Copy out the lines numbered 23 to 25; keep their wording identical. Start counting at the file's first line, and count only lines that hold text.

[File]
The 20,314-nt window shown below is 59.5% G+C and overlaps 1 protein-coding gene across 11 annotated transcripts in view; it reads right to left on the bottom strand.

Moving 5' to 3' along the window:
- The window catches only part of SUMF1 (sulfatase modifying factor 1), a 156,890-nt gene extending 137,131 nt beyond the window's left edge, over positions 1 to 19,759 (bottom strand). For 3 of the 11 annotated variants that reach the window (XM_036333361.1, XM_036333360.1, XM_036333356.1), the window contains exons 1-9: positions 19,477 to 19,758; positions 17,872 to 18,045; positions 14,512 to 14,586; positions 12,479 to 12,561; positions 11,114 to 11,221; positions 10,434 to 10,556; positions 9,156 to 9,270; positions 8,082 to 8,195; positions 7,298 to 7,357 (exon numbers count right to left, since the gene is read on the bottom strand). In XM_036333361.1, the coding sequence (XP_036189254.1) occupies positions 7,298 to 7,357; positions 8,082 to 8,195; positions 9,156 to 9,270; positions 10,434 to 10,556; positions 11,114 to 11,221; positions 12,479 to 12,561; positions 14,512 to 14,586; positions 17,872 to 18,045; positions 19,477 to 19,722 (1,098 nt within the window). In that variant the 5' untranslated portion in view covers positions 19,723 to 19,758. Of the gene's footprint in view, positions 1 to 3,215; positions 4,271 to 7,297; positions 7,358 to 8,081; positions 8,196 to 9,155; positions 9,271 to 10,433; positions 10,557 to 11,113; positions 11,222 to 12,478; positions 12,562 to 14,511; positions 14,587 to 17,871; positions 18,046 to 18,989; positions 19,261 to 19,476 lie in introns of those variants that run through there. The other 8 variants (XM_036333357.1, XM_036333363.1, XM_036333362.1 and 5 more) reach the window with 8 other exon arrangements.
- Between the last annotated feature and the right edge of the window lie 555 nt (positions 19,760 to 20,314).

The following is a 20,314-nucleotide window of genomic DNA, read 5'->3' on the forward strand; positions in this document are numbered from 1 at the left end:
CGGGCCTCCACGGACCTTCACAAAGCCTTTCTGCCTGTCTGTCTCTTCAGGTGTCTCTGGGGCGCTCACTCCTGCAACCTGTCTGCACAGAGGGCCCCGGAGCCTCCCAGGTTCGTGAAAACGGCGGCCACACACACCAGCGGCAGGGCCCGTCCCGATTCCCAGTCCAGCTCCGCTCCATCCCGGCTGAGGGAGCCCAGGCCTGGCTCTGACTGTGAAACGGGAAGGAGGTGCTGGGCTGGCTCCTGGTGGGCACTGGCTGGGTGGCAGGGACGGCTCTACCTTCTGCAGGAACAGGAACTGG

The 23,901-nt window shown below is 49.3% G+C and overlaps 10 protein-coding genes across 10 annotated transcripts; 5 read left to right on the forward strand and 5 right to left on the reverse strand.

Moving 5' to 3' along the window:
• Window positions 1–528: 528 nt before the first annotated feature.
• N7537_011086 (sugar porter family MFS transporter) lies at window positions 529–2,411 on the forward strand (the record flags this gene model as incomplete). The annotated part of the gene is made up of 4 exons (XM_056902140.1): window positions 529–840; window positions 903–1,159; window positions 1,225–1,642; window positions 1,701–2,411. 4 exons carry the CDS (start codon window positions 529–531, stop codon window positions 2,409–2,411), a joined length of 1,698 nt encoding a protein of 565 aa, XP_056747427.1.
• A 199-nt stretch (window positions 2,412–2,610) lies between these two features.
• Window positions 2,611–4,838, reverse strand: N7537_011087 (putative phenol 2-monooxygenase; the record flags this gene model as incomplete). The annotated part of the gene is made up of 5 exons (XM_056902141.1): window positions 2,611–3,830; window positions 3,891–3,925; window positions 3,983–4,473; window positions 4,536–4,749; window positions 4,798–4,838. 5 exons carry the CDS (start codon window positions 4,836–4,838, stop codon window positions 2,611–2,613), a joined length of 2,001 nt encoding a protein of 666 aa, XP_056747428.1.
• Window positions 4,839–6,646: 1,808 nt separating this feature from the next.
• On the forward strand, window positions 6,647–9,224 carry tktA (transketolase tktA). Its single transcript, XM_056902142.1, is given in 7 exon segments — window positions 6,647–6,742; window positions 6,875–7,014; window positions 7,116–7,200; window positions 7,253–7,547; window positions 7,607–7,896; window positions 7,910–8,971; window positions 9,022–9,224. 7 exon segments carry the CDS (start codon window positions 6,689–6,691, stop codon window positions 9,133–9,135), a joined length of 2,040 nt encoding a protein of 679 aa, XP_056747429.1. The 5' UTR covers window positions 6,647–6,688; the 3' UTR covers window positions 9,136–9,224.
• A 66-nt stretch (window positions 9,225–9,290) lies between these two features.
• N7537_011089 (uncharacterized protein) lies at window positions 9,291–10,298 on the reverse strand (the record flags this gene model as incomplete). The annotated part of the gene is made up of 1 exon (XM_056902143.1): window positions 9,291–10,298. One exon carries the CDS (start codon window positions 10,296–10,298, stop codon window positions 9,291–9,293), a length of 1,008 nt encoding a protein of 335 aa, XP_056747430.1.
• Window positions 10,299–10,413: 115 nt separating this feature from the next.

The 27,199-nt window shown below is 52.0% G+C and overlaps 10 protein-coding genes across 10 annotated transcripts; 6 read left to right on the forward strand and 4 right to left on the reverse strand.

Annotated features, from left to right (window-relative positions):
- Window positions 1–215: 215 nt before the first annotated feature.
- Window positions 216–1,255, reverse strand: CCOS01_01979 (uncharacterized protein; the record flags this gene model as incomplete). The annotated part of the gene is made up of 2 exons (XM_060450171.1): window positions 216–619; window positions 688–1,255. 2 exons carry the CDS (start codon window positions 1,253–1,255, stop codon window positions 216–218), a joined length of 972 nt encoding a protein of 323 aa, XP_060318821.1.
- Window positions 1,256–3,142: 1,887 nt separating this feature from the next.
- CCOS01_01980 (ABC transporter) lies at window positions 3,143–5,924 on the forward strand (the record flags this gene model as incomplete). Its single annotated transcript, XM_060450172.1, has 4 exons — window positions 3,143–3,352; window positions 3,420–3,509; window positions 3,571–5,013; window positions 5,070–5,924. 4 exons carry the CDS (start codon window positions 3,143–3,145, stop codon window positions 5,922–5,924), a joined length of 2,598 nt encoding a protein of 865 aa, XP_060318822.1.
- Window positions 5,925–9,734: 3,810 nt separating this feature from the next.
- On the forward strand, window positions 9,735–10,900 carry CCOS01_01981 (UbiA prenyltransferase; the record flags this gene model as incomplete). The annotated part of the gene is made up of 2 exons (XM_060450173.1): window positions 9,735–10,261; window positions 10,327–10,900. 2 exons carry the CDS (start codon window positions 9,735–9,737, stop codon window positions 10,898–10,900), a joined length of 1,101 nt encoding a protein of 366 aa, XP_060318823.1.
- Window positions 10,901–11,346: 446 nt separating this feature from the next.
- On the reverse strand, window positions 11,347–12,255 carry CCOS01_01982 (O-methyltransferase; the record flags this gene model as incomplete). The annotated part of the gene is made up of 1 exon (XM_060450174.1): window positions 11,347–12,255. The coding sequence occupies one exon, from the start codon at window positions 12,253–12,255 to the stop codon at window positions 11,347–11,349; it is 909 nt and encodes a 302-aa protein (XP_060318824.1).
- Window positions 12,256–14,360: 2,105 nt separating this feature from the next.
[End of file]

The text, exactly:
- CCOS01_01980 (ABC transporter) lies at window positions 3,143–5,924 on the forward strand (the record flags this gene model as incomplete). Its single annotated transcript, XM_060450172.1, has 4 exons — window positions 3,143–3,352; window positions 3,420–3,509; window positions 3,571–5,013; window positions 5,070–5,924. 4 exons carry the CDS (start codon window positions 3,143–3,145, stop codon window positions 5,922–5,924), a joined length of 2,598 nt encoding a protein of 865 aa, XP_060318822.1.
- Window positions 5,925–9,734: 3,810 nt separating this feature from the next.
- On the forward strand, window positions 9,735–10,900 carry CCOS01_01981 (UbiA prenyltransferase; the record flags this gene model as incomplete). The annotated part of the gene is made up of 2 exons (XM_060450173.1): window positions 9,735–10,261; window positions 10,327–10,900. 2 exons carry the CDS (start codon window positions 9,735–9,737, stop codon window positions 10,898–10,900), a joined length of 1,101 nt encoding a protein of 366 aa, XP_060318823.1.